Independence Day is the launch of the heart of summer, and the summer reading season. Getting together with people at the beach, at barbecues, and at dinner parties alternates with free time spent winding down, reading, and reverie. We hope you find inspiration in the recommendations below. Some of our most memorable reading experiences happen in the expanded time frame of this season -- so here's to reading worth remembering!
John & all Dieselfolk
We all have a friend who reads at least one novel a week: you may want to buy them a book but you're pretty sure they've read everything. The Novel Cure is just the book for them. It contains an alphabetical list of ailments and suggests a novel that addresses that problem. From "Nose, Hating Your" to "Fatherhood, Avoiding," the ailments are often funny, and although the suggested books are some serious works of literature, the reviews are lighthearted and accessible. A particularly fun way to read this book is to follow through from one ailment to the next. For example, if you were to start at "common sense, lack of" (Cold Comfort Farm), this leads to "risks, taking too many" (Notes From the Underground), which in turn leads to "carelessness" (The Little Prince). It creates quite the reading list. The Novel Cure is a great gift for the well-read bibliophile in your life. I dare any reader to pick it up and not get drawn in. -- Clare Doornbos
The Ballad of a Small Player follows a desperate English gambler haunting the high-stakes Baccarat tables of Macau. "Lord Doyle" quickly gets out of his depth, however, as he takes on Chinese millionaires and too-good-to-be-true girlfriends. The endless consumption and expenditure of modern China takes its toll on the expat lawyer until his reality begins to merge with that of a monster from Chinese mythology. Osborne writes interesting fiction that combines the cultural convictions of a declining West with the rising -- and in some ways more seriously capitalist -- East. -- Cameron Carlson
This is a powerful fiction debut. Set in Las Vegas, it is the story of returned war veterans, of immigrants fleeing political persecution, of suburban families, and of the ways we break and the ways we heal. Though that sounds like a big sprawling novel, it is actually a very focused, refined, and intimate story of an 8-year-old boy and his family, along with the limited array of people an 8-year-old regularly interacts with.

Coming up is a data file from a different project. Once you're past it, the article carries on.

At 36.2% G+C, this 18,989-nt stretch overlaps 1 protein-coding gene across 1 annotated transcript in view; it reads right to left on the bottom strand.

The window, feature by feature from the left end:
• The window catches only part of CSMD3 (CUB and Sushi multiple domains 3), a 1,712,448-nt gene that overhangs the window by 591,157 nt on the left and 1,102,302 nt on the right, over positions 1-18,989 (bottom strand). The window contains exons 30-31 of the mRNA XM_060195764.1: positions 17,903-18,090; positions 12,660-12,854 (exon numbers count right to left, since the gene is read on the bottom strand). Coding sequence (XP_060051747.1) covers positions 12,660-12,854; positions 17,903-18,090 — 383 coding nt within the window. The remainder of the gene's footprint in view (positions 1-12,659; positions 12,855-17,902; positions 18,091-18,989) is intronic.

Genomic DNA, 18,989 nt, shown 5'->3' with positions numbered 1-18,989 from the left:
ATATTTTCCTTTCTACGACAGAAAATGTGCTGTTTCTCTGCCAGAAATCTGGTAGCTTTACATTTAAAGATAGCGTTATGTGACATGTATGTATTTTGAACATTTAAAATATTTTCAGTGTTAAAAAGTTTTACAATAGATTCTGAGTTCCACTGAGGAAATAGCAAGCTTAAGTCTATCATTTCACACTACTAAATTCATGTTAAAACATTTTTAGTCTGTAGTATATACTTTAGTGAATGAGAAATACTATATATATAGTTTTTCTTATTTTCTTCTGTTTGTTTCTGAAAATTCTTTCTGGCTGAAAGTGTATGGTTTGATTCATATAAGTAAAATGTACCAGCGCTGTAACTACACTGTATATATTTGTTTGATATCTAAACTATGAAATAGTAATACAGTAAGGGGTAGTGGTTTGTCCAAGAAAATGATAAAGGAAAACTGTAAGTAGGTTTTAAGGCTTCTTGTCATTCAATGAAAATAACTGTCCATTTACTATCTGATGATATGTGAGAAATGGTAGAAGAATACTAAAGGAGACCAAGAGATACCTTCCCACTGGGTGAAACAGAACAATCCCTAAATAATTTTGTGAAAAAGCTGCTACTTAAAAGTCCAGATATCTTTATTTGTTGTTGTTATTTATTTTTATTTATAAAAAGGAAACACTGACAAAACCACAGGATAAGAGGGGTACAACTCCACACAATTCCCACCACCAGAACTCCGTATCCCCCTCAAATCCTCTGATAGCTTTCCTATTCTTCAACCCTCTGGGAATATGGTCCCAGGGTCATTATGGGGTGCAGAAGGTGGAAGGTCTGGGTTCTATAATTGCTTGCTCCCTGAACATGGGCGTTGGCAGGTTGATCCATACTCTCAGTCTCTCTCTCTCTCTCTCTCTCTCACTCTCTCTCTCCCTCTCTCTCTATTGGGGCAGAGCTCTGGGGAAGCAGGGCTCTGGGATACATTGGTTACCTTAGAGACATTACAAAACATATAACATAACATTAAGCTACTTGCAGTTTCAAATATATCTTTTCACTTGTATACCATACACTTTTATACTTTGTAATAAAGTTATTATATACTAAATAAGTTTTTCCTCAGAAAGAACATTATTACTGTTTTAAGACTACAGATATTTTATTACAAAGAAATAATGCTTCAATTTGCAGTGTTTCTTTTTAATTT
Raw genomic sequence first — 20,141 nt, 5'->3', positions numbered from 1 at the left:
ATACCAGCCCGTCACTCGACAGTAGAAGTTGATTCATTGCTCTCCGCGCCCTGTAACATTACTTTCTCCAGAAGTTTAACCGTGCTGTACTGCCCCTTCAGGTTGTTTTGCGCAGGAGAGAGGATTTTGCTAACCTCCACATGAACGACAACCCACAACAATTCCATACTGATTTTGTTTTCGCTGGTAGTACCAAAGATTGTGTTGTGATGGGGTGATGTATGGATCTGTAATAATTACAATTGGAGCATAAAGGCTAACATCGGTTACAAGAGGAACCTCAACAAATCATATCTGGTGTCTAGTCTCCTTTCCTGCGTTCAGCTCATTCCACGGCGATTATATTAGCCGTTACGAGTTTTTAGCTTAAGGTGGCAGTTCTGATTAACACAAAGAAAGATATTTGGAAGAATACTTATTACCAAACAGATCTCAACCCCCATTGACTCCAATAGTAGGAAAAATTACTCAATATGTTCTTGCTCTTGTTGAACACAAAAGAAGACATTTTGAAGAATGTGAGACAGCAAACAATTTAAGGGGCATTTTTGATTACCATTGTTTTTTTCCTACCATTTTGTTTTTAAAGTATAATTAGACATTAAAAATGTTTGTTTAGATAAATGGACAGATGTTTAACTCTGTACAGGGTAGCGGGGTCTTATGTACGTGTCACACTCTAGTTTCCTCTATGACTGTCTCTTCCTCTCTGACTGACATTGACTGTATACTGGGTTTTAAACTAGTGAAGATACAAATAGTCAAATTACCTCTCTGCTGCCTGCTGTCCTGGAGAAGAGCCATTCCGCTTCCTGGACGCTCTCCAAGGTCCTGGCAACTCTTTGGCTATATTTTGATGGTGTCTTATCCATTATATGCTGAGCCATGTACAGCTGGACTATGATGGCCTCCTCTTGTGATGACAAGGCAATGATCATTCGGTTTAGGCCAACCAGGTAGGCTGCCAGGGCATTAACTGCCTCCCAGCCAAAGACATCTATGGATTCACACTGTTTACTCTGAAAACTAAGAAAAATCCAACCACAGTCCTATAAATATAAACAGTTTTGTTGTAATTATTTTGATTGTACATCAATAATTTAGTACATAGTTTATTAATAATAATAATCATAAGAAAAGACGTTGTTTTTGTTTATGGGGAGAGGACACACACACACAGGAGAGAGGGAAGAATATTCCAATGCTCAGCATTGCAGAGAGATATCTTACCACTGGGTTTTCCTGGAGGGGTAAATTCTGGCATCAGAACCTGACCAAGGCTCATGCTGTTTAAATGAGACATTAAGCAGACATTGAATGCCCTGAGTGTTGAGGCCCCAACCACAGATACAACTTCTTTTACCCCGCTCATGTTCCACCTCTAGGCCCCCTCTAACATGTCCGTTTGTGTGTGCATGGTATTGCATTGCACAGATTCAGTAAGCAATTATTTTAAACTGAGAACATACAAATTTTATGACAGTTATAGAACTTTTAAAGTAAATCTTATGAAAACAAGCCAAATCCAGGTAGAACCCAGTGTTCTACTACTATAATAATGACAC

It is a graceful, and gracefully written story. It is deeply touching, emotionally suspenseful, and curiously contemplative. The depth is stroked lightly. The surface is described exquisitely. It is as if it ends on a major chord with a minor note left hanging poignantly in the air. Real life is so carefully and compassionately rendered in a simple tale, in an exaggeratedly legendary town that proves itself as ordinary as the extraordinary quotidian is anywhere. -- John Evans
Described as Switzerland's answer to The Girl With the Dragon Tattoo, this compelling mystery is already an international best seller in 32 languages. Involving an ingenious book within a book, the central plot concerns a murder investigation reopened 33 years after the events in question when bodies are dug up in someone's backyard. That backyard happens to belong to Harry Quebert, a much-loved novelist in his 60s who is still famous for a single book. Inevitably, the locals in his small New Hampshire town turn against him, and he is arrested. The only person who retains faith in him is Quebert's former student, the starry-eyed young novelist Marcus Goldman, now crippled with writer's block. Goldman sets out to solve the mystery, and the result becomes his second book. It's like Twin Peaks meets Atonement meets In Cold Blood: a story about fame and infamy, writing and love, theft and imposture; about murder, madness, and religious zealotry. It's about guilt: not just in the criminal sense, but as an emotion that can dog you for life. Clever and creepy, you will never get through 640 pages so quickly. -- Riley
Let's save the planet! Let's save ourselves! In this book, Daron "Farmer D" Joffe focuses on the biodynamic approach to gardening, which means looking at all aspects, from the soil to the seeds to the sun and stars. There is a strong emphasis on gardening as a communal act and Joffe shows how plants nourish us, heal us, and give back to the earth. This book was the big hit at the 2014 San Francisco Flower and Garden Show. -- Alan Dishman
This mom and daughter team from Earthbound Farm (yes, that Earthbound, the one in the grocery aisle labeled "organic") offers a variety of fresh vegan plates. The recipe layouts are mostly one page with almost edible photographs. There are also helpful summary pages for beans, nuts, soy, and grains. The White Bean, Butternut Squash, and Barley Stew with Whole Wheat Biscuits is a delicious combination of nutritious barley, earthy parsnips, and the yummy, dark, leafy addition of Swiss chard, all accompanied with flaky biscuits. Not to be missed, though, is Camille and Marea's Favorite Popcorn. I don't want to spoil the surprise but here's a little hint: lime and spinach! -- Christine Longmuir
What does it mean to be connected all the time? What are the risks? What are we giving up? Feed takes place in a future where everyone is constantly connected, and does more to challenge and question contemporary culture than the entire current crop of dystopian series rolled into one. This book understands social media and internet privacy issues better than anything this side of Cory Doctorow. More than that, it understands teenagers and their emotional lives, and provides a deeply moving story. I'd recommend this book for science fiction fans both teen and adult, and for anyone who wonders about the ramifications of always-on social media. -- Will Kaufman